Sure Enough, Crowds of Rookies on K2

8000ers K2
K2 Base Camp: Is this the place to learn the basics? Photo: Madison Mountaineering

“I’ve been doing this for 30 years,” said an anonymous climber, after kicking off a wet slide that sent him for a big ride and almost wiped us off the face [of] the Abruzzi today.

The quote is from Himalayan guide Adrian Ballinger, currently on K2 with Ecuador’s Carla Pérez on a No-O2 climb. Ballinger and many others were on their way to Camps 1 and 2 on the “normal” Abruzzi Spur route, taking advantage of good weather before the next storm hits. They were following the trail of a rope-fixing team, which had opened the route to Camp 2 earlier this week.

Ballinger is a seasoned high-altitude climber and guide. His ironical comment depicts a cause for concern on K2. The problem is two-fold: an excess of climbers and too many of them lacking basic mountaineering skills to deal with unforeseen problems.

Yesterday, Carlos Garranzo (at home after climbing Lhotse) posted a picture of climbers “training” with crampons and Jumars on some snow bumps near Base Camp. “Better come to K2 with the training done at home,” he commented.

A Catalan mountain guide who attempted Gasherbrum IV last year, told ExplorersWeb that several climbers currently in Pakistan picked their 8,000m goals depending on whether they might need an ice-axe or not. “They avoid Gasherbrum II, because they had heard that they would need to use the ice-axe on the summit pyramid, but not on K2, whose only downside seemed to be that it was more expensive,” he said aghast.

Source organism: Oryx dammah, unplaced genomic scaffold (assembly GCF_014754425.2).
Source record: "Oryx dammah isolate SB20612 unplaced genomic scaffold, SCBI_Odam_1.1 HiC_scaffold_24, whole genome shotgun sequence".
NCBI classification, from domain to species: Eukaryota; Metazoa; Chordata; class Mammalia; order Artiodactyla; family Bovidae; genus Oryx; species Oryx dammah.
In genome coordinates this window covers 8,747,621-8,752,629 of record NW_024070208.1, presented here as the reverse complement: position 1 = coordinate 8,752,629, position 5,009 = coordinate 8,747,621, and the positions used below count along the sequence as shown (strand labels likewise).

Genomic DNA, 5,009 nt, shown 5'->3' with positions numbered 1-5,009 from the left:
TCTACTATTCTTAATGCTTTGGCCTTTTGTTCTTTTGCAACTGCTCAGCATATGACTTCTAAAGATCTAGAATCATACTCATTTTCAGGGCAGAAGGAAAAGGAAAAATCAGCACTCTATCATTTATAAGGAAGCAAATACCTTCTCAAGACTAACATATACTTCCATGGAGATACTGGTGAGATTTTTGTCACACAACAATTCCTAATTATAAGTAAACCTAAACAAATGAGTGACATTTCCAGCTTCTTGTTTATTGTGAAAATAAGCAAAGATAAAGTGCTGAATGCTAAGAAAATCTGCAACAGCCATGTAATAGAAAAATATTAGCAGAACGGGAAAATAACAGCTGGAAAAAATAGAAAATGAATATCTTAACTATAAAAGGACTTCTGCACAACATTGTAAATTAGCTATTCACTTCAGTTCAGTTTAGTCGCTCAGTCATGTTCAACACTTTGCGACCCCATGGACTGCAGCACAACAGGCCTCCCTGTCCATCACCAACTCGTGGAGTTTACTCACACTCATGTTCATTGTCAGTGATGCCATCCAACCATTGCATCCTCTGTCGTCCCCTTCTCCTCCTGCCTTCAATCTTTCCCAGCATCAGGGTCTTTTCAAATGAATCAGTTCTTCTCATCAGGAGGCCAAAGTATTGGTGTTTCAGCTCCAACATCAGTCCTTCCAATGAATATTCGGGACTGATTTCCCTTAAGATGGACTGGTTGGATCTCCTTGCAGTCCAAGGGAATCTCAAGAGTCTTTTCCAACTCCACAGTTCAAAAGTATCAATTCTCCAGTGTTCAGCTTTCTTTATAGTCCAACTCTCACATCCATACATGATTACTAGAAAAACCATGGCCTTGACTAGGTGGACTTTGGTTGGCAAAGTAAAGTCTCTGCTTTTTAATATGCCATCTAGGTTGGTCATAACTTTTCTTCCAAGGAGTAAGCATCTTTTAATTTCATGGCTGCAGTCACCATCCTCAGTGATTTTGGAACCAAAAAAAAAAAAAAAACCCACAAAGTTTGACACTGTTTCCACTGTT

In fact, the scene at K2 Base Camp is like a painting in progress that, as it gets more detailed, increasingly resembles the recent Everest mess:

“We at Seven Summit Treks just completed the Puja Ceremony at K2 BC; tomorrow all members will start their first acclimatization, as rope has been fixed till C2,” reads SST’s report. “Sherpa will climb to C2 on 6th July, scheduling 7th and 8th for C3 opening.” Except for the letters “K2”, you’d imagine that the comment was sent two months ago from Everest Base Camp.

School-like group photo of a Seven Summits Treks team, after a puja ceremony. The Nepal-based outfitter is now organizing expeditions in Pakistan as well.

The SST team is huge, and the Sherpas leading clients are actual Sherpas from Nepal, not local Baltis, who simply fix the route and carry loads up the Baltoro. Climbers have commented on the scarcity of porters because of the sheer size of the expeditions and their increasing requirements. As Karakorum Expeditions cheerfully noted, “There are over 160 climbers on K2 this summer!”